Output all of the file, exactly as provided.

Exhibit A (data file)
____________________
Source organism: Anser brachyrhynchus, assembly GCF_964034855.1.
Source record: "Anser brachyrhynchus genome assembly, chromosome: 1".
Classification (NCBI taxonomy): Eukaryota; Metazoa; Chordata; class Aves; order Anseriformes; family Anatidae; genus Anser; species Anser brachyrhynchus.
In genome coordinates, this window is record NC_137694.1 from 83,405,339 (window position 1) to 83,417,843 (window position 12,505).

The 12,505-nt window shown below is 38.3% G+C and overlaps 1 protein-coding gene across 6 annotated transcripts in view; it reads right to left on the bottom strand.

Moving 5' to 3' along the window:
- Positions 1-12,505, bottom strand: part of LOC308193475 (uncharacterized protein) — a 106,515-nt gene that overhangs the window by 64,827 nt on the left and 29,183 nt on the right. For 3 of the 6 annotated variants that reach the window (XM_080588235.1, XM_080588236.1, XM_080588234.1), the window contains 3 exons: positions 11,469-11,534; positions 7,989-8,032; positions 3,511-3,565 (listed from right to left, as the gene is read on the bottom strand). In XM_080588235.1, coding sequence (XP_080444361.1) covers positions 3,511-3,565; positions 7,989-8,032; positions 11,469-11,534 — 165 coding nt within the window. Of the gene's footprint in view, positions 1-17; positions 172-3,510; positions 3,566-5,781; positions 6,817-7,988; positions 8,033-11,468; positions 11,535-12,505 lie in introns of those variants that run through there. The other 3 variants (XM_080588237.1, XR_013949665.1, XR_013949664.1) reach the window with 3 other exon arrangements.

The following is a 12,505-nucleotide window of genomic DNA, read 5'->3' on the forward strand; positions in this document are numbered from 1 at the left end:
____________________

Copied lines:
Source organism: Anser brachyrhynchus, assembly GCF_964034855.1.
Source record: "Anser brachyrhynchus genome assembly, chromosome: 1".
Classification (NCBI taxonomy): Eukaryota; Metazoa; Chordata; class Aves; order Anseriformes; family Anatidae; genus Anser; species Anser brachyrhynchus.
In genome coordinates, this window is record NC_137694.1 from 83,405,339 (window position 1) to 83,417,843 (window position 12,505).

The 12,505-nt window shown below is 38.3% G+C and overlaps 1 protein-coding gene across 6 annotated transcripts in view; it reads right to left on the bottom strand.

Moving 5' to 3' along the window:
- Positions 1-12,505, bottom strand: part of LOC308193475 (uncharacterized protein) — a 106,515-nt gene that overhangs the window by 64,827 nt on the left and 29,183 nt on the right. For 3 of the 6 annotated variants that reach the window (XM_080588235.1, XM_080588236.1, XM_080588234.1), the window contains 3 exons: positions 11,469-11,534; positions 7,989-8,032; positions 3,511-3,565 (listed from right to left, as the gene is read on the bottom strand). In XM_080588235.1, coding sequence (XP_080444361.1) covers positions 3,511-3,565; positions 7,989-8,032; positions 11,469-11,534 — 165 coding nt within the window. Of the gene's footprint in view, positions 1-17; positions 172-3,510; positions 3,566-5,781; positions 6,817-7,988; positions 8,033-11,468; positions 11,535-12,505 lie in introns of those variants that run through there. The other 3 variants (XM_080588237.1, XR_013949665.1, XR_013949664.1) reach the window with 3 other exon arrangements.

The following is a 12,505-nucleotide window of genomic DNA, read 5'->3' on the forward strand; positions in this document are numbered from 1 at the left end: